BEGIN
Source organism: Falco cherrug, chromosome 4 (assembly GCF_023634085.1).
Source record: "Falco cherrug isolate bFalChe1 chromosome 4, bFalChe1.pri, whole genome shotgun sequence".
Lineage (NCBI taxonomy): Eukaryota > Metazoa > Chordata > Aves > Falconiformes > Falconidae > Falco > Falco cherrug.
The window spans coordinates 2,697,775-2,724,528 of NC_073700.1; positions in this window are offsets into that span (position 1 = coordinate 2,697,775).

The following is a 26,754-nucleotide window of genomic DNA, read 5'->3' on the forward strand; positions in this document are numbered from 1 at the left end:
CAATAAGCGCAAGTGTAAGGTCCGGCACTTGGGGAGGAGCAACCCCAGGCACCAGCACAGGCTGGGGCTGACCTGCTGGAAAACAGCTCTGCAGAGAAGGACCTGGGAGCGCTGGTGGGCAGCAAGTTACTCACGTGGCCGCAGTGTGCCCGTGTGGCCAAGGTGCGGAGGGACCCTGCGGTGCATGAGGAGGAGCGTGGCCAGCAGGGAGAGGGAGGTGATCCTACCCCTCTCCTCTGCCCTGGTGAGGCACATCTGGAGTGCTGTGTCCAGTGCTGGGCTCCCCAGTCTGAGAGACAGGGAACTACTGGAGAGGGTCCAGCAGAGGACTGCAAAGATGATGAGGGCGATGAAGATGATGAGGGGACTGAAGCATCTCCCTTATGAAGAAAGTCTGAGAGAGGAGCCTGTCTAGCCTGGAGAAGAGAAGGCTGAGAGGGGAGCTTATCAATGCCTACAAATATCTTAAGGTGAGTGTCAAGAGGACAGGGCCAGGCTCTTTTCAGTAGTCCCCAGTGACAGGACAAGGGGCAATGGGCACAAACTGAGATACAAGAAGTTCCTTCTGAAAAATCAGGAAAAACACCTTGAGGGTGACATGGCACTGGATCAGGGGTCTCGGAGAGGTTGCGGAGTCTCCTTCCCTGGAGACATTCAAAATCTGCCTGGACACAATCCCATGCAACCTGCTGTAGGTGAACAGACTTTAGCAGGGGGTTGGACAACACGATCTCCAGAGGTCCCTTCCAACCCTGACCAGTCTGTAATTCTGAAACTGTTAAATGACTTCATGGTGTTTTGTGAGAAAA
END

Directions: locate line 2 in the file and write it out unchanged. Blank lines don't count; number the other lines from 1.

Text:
Source record: "Falco cherrug isolate bFalChe1 chromosome 4, bFalChe1.pri, whole genome shotgun sequence".